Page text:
Skip Content
Shaquille Shortland

Shaquille Shortland says it was the passing of kuia Merle Hohaia, late last year, that cemented his passion for teaching "all things Māori." And as it turns out, it's been keeping the 23-year-old very busy.

"Whaea Merle was one of our peers, a kaimahi of Te Wānanga o Aotearoa and a rangatira of Taitokerau," the Diploma in Adult Education graduate says.

Shaquille saw the programme, taught in Whangarei, as a stepping stone to help advance his career as a teacher, but what he ended up with was more.

"All I expected to gain was the tohu. However, what we actually gained was a deeper understanding of Ngā Takepū o Te Wānanga o Aotearoa. We were lucky to have such diverse and knowledgeable peers in our class, such as Whaea Merle, who added huge value to the learning," he says.

"The last time I saw her she had presented her last assignment based on the takepū Mauri Ora. She was a lady full of aroha, wairua and mātauranga. She was the pilot in Ngā Puhi for Te Wānanga o Aotearoa along with her husband Hone Hohaia and others. Her passing motivated me to leave my well-paid banking job which led me to places such as the Māori Land court and Literacy Aotearoa. Me whai whakaaro ki a ia me tana whānau e tangi tonu māna."

Shaquille is now studying for his level 4 Certificate in Bicultural Social Services while working for the Ministry of Justice helping whānau navigate their way through court hearings as well as setting up classes for staff, including judges, to learn basic te reo me ona tikanga.

Shaquille also teaches night classes in Te Reo Māori through Literacy Aotearoa and is currently being commissioned to write and create education programmes for Literacy Whangarei.

He says the opportunity to design, create and write Te Reo Māori and Tikanga programmes was one of the main reasons he chose to study with Te Wānanga o Aotearoa, as it was based around values he'd been brought up with both at home and while boarding at Hato Petera.

"It was great to be able to incorporate kupu or whakaaro Māori into our assignments and not be afraid of it lowering our grade because there was no marker able to understand the message," he says.

"A direct result from this would be my role today as a tutor at Literacy Aotearoa. I get to teach my own way, and ways that suit the tauira of that class. I've even adopted a few techniques and lesson styles that peers in our class used."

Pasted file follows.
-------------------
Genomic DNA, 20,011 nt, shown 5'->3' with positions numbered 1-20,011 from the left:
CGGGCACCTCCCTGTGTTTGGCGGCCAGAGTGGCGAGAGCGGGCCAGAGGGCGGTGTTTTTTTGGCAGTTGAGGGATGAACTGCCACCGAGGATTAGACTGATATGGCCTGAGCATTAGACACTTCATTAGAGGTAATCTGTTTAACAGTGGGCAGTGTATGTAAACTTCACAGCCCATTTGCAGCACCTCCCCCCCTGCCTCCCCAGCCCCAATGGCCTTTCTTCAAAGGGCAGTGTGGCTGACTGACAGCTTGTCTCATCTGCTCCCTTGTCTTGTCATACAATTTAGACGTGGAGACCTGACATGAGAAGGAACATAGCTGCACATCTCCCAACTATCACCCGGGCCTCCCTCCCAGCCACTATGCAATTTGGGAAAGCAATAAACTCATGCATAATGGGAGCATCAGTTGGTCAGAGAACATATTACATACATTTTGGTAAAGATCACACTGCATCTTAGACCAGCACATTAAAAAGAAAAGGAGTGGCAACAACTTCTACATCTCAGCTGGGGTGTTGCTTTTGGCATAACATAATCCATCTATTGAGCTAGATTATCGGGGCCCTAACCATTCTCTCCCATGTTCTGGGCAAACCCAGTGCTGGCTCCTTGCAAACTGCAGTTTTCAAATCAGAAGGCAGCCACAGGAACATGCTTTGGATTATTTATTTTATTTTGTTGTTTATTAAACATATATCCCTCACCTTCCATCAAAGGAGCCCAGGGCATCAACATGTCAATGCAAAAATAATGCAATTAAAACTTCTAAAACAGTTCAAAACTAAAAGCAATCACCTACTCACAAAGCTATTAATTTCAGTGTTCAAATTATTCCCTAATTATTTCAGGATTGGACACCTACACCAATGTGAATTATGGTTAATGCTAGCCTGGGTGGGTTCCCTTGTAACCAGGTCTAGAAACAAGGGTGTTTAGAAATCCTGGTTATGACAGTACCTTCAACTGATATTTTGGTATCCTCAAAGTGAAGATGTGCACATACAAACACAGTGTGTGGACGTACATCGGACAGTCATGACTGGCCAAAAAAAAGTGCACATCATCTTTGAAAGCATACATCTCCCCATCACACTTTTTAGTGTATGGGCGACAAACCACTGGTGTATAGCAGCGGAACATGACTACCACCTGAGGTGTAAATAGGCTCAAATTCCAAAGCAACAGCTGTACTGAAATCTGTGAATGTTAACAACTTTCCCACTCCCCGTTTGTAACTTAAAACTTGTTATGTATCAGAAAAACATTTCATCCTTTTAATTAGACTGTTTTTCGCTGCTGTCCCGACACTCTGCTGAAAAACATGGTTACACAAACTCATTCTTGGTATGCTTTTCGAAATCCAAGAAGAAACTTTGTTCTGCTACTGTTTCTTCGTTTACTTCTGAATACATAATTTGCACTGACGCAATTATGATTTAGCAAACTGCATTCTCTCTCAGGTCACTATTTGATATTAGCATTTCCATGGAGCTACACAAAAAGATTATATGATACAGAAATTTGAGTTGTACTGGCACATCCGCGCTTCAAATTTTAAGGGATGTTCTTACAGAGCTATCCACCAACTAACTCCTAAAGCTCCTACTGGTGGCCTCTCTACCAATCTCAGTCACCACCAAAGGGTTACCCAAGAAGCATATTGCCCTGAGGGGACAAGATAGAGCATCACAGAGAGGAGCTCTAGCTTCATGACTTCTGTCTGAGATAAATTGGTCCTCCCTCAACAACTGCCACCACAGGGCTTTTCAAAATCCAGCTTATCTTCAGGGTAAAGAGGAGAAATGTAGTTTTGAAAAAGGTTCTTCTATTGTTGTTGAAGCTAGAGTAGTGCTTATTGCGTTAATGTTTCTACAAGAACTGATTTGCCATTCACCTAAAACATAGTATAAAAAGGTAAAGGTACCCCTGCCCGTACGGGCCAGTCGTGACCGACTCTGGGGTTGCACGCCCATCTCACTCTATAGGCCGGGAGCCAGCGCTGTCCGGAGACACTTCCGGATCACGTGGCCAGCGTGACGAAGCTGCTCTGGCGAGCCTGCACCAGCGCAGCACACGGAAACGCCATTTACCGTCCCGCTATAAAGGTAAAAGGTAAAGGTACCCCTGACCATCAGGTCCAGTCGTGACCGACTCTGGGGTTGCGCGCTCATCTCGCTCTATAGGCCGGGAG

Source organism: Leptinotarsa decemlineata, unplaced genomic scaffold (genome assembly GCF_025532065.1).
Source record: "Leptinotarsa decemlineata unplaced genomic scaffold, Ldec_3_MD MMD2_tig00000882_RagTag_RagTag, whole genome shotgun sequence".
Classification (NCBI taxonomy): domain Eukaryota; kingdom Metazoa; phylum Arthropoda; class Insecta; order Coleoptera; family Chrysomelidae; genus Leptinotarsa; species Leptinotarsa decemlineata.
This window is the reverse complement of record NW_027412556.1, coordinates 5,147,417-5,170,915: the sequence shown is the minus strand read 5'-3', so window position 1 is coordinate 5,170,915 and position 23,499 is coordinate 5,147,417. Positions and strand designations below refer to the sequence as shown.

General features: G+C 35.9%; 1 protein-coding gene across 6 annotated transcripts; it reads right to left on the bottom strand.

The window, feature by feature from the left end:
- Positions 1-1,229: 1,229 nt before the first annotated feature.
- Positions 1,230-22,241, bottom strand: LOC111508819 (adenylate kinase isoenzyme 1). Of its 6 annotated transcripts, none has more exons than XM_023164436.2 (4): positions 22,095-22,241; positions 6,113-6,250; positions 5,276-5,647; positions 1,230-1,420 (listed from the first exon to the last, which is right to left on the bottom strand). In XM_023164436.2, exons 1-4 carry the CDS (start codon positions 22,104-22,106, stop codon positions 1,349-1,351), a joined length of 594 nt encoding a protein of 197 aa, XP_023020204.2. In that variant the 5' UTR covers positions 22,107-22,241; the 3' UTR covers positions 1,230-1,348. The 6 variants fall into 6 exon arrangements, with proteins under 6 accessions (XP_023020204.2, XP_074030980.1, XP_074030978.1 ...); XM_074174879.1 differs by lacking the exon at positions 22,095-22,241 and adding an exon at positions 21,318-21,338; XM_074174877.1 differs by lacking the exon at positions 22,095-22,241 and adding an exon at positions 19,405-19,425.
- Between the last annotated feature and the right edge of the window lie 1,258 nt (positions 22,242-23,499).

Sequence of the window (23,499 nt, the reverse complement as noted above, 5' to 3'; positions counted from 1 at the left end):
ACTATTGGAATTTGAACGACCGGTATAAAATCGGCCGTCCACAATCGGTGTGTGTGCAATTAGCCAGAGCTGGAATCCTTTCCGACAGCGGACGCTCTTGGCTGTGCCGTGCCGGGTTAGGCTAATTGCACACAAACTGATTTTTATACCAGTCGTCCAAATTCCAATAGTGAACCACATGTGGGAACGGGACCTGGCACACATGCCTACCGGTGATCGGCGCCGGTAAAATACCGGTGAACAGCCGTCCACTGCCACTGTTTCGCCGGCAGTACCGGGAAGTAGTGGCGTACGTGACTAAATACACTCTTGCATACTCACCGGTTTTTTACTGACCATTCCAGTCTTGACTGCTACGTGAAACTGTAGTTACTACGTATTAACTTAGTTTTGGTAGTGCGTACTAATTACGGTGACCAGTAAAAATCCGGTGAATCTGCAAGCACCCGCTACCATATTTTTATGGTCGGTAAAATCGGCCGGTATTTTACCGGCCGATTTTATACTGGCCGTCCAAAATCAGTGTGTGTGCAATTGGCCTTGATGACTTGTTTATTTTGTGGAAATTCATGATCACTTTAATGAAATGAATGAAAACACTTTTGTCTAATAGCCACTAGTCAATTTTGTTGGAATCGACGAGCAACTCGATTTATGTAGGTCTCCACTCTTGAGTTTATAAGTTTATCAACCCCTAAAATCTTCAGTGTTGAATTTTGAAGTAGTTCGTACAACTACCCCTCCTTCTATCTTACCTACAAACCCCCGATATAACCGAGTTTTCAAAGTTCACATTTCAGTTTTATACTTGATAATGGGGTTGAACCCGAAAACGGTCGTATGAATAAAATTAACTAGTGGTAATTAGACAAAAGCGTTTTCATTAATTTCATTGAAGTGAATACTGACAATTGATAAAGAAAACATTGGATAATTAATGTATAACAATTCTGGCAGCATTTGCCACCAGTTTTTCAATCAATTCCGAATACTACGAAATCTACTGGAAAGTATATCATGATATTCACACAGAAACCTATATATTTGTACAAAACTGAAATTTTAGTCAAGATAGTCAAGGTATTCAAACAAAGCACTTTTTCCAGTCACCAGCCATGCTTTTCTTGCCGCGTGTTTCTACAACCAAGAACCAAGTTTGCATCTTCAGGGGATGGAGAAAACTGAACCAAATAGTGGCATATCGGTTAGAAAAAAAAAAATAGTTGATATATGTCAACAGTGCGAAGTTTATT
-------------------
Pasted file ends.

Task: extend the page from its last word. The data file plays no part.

Next year, Shaquille plans to pursue adult teaching to degree level but then again, he's loving the Manaaki Tangata social services programme right now as well.

"I'd like to further fill my kete mātauranga to enable me to further produce high quality, relevant and relatable learning strategies and programmes that will enable and empower our whānau, hapū, iwi and hāpori," he says.

"I would definitely recommend these courses to those who want to make a difference for our whānau whānui while getting to know more people who have the same passion."

 Back to news & events

Published On: 16 Aug, 2017

Article By:



Other Articles

  • 24 July, 2020

    Time to make Matariki a public holiday

    This month we once again greeted Matariki as the star constellation rose above the eastern horizons to herald a new year in te Ao Māori.

  • 13 July, 2020

    A star in his own right

    Professor Rangi Mataamua, the Tūhoe astronomer who worked with Te Wānanga o Aotearoa to develop the popular Te Iwa o Matariki roadshow exhibition, has been awarded the Prime Minister’s science communications prize from the Royal Society of New Zealand.

  • 6 July, 2020

    Karate couple explore parenting prowess

    It’s parenting and leadership – and how to do this even better - that has been the focus of their current participation in the two-year He Waka Hiringa Masters of Applied Indigenous Knowledge programme at Te Wānanga o Aotearoa.

  • 3 July, 2020

    Long-term benefits of business study

    It’s taken years of hard work and Alex credits his business studies with Te Wānanga o Aotearoa as providing the base from which the company has grown.